Beauty and the Bitches

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FROM: Beauty and the Bitch A Disney Dispatch Feature

Chattin' and Cookin' with Belle

Belle, as originally written, was a French girl, smart and sharp, but in her ascent to Disney Princess she lost the accent and much of her charm, becoming Disney's poster girl for Stockholm Syndrome. Bob and Dennis ring this Belle loudly.

Can you be a beauty - and a bitch? Absolutely! (And often, quite likely.) The fairy tale princesses are no exception. In fact, they are the perfect examples, contend award-winning playwright Dennis Giacino and non-award-winning non-playwright Bob McLain, who each week will do a princess/counter-princess take on their royal majesties.

Bob has the beauty; Dennis, the bitch. From Bob, you'll read the traditional princess story; from Dennis, you'll read a modern interpretation, as the princess in question dishes on what pop culture has done to her fairy tale prospects.

This week, Bob walks with Belle uphill to the Beast's ball, basket of bones in hand, while Dennis presents a recipe for a not-so-tasty dish he calls the Belle Complex.

Chatting with Belle [by Bob]

"Well, Belle - fancy meeting you trudging uphill one of the Beast's Balls. Carriage lose an axle?"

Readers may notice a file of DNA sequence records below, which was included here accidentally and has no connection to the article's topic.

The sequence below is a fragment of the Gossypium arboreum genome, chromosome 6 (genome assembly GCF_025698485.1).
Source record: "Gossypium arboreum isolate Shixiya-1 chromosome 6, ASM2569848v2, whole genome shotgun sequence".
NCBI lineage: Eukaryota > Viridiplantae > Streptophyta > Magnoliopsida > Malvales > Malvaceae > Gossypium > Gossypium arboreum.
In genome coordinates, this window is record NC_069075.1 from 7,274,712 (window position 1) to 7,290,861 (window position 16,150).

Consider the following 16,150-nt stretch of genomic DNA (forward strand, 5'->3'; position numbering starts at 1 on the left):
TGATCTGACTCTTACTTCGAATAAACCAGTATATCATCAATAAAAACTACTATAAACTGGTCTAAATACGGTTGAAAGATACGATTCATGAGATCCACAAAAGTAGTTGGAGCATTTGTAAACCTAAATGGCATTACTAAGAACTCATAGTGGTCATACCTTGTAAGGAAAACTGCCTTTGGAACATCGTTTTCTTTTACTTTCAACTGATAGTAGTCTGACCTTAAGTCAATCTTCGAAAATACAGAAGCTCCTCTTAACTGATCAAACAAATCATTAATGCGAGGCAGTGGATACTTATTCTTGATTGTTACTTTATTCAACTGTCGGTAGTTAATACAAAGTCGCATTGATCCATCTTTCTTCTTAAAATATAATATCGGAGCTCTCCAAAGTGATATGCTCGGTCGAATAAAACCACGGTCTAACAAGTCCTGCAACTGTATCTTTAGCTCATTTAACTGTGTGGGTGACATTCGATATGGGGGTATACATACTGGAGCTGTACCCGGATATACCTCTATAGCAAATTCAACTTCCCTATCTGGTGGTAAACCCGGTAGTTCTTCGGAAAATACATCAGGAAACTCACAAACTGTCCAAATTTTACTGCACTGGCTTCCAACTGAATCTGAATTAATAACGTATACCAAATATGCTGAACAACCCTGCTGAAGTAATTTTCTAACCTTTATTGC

Belle shot me a murderous look, then remembered she was a Disney princess and smiled sweetly.

"The Beast has use of the carriage today. One of his hunting parties."

"Don't you find it odd that a beast has gone hunting? Does he hunt other beasts?"

"Don't ask, don't tell", replied Belle.

"Here, let me carry that basket for you. What's inside?"

"Bones. For the ball. The Beast likes to suck out the marrow whilst sipping his port."

"May I ask, Belle, what you see in this Beast?"

"Well put, sir - because indeed it's what inside the Beast, not his furry face, that endears me to him. He is noble and kind, the perfect prince."

"Did Disney write that for you?"

"Sir, Ariel warned me of you, and your impertinent questions."

"Ariel! Her Prince hung her out to dry one day, while he went hunting, either with the Beast or for a beast, and we had quite a nice talk."

"Not how she tells it."

"Why don't you tell it - your tale, I mean."

"Oh, wonderful! Would you like an autograph, as well?"

"Only if you have the Beast's checkbook at hand."

"My tale is simply told. The Beast threw my father into a dank dungeon. I begged for his release, which the Beast granted on condition I stay with him forever. I fell madly in love with him!"

"Charming tale! And quite natural you'd feel such attraction toward a hairy brute who had imprisoned your father and then enslaved you. But..."


"Is that as far as your story has gone?"

"Whatever do you mean?"

"The Beast hasn't yet died and then returned to life in human form, whereupon the two of you live happily ever after, Belle and the Ghoul?"

"What silliness! The Beast is the Beast!"

"And Gaston..."

"You know him?"

"By reputation. Do you suppose he'll ever lead a mob of villagers to the Beast's castle and then fall off the roof after mortally stabbing your hirsute hero?"

"Oh, such a vivid imagination you have!"

I stared at Belle with wide but knowing eyes. She smiled sweetly: "I am so looking forward to this ball, aren't you?"

"Yes, of course. How lucky you are to love one so generous and fair as the Beast."